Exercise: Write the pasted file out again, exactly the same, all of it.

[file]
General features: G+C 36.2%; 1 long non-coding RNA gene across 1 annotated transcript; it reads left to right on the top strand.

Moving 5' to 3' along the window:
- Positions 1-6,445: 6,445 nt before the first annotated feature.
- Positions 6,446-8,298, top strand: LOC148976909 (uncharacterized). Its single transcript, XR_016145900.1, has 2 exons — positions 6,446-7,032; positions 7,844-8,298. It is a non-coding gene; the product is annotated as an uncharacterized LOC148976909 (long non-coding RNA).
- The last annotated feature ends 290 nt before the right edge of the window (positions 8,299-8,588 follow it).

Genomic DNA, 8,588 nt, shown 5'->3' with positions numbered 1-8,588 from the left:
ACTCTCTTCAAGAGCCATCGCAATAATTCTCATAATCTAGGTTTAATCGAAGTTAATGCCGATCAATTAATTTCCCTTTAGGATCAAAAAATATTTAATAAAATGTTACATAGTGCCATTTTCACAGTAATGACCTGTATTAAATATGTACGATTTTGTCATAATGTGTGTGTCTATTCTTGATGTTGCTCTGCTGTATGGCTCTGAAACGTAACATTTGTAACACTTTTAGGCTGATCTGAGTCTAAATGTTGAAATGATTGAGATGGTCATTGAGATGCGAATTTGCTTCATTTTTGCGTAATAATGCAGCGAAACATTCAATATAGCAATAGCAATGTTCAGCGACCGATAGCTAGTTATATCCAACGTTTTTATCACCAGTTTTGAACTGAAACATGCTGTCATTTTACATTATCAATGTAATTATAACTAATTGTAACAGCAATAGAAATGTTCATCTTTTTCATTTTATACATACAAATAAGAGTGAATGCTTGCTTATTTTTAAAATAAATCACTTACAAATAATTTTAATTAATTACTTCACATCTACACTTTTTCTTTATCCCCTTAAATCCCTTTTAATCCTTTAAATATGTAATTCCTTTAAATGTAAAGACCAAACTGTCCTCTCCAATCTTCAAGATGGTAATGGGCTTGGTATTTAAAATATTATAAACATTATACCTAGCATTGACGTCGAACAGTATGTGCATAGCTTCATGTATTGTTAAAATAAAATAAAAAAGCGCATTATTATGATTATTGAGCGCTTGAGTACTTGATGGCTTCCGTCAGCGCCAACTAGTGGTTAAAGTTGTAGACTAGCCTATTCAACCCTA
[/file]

General features: G+C 36.2%; 1 long non-coding RNA gene across 1 annotated transcript; it reads left to right on the top strand.

Moving 5' to 3' along the window:
- Positions 1-6,445: 6,445 nt before the first annotated feature.
- Positions 6,446-8,298, top strand: LOC148976909 (uncharacterized). Its single transcript, XR_016145900.1, has 2 exons — positions 6,446-7,032; positions 7,844-8,298. It is a non-coding gene; the product is annotated as an uncharacterized LOC148976909 (long non-coding RNA).
- The last annotated feature ends 290 nt before the right edge of the window (positions 8,299-8,588 follow it).

Genomic DNA, 8,588 nt, shown 5'->3' with positions numbered 1-8,588 from the left:
ACTCTCTTCAAGAGCCATCGCAATAATTCTCATAATCTAGGTTTAATCGAAGTTAATGCCGATCAATTAATTTCCCTTTAGGATCAAAAAATATTTAATAAAATGTTACATAGTGCCATTTTCACAGTAATGACCTGTATTAAATATGTACGATTTTGTCATAATGTGTGTGTCTATTCTTGATGTTGCTCTGCTGTATGGCTCTGAAACGTAACATTTGTAACACTTTTAGGCTGATCTGAGTCTAAATGTTGAAATGATTGAGATGGTCATTGAGATGCGAATTTGCTTCATTTTTGCGTAATAATGCAGCGAAACATTCAATATAGCAATAGCAATGTTCAGCGACCGATAGCTAGTTATATCCAACGTTTTTATCACCAGTTTTGAACTGAAACATGCTGTCATTTTACATTATCAATGTAATTATAACTAATTGTAACAGCAATAGAAATGTTCATCTTTTTCATTTTATACATACAAATAAGAGTGAATGCTTGCTTATTTTTAAAATAAATCACTTACAAATAATTTTAATTAATTACTTCACATCTACACTTTTTCTTTATCCCCTTAAATCCCTTTTAATCCTTTAAATATGTAATTCCTTTAAATGTAAAGACCAAACTGTCCTCTCCAATCTTCAAGATGGTAATGGGCTTGGTATTTAAAATATTATAAACATTATACCTAGCATTGACGTCGAACAGTATGTGCATAGCTTCATGTATTGTTAAAATAAAATAAAAAAGCGCATTATTATGATTATTGAGCGCTTGAGTACTTGATGGCTTCCGTCAGCGCCAACTAGTGGTTAAAGTTGTAGACTAGCCTATTCAACCCTA